The existing rules are inconsistent and hypocritical. They do not reflect a 24/7 economy, where people can purchase online and receive deliveries any time.
The political logic of the Prime Minister’s choice is solid enough. But we’re past the stage where his Sunday statement can simply be taken on trust.
From medical equipment, to herd immunity, to data collection, everything has been reduced and given no nuance.
This compilation of some of the terms he has used shows how, while rising to national leadership, he reassured outsiders that he was still one of them.
Neither Trump, Merkel nor the EU institutions are showing the global leadership necessary. Over to a joint ticket of the Prime Minister and Macron.
At the least, we can expect reduced growth worldwide – and a more expansionary Budget next month.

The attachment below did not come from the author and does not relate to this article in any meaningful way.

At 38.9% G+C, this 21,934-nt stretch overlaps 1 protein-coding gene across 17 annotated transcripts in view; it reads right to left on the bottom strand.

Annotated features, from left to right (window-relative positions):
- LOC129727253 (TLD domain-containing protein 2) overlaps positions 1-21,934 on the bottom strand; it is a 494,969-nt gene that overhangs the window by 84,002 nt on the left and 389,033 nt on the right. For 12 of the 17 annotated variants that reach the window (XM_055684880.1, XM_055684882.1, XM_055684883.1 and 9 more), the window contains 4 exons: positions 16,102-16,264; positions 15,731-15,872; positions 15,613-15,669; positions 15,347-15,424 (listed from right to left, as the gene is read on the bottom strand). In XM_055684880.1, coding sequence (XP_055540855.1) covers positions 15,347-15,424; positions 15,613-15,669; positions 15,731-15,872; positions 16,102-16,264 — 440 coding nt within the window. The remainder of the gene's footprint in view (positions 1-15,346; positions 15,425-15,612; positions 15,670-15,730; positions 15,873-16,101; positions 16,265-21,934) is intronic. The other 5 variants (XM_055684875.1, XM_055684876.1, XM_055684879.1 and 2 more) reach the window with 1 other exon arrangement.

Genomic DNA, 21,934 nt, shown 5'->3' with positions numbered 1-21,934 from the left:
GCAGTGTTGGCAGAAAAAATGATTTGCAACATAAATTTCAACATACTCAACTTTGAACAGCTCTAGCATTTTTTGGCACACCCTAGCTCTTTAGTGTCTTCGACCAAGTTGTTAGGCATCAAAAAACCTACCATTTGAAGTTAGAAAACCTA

The trust factor is simply less relevant, because fewer people are accessing the Corporation’s output in the first place.
If the Daily Telegraph catches a whiff of threatened tax rises, it will offer pretty robust coverage.
Plus: The landslide that few dared to predict. How I once tried to become Monmouth’s MP. And: Happy Christmas to all my readers
He insists that he stands ready to quit in Johnson’s favour, now that the latter has won his by-election. But the moment never quite seems to arrive…
Fleet Street’s reaction will please Downing Street.
Let me give seven examples of principles that most Conservatives would support. I struggle to reconcile them with those pursuing a No Deal Brexit at any cost.
We need to redefine our purpose, move forward with our global partners, unite the UK – and defeat Corbynism.
Leavers insist correctly that the EU is a political project first and foremost. Which helps to explain why this scheme is unlikely to fly.
Our elder statesman returns for the election – and writes that “the poor devil who wins will then face the same dead end as old Mrs May”.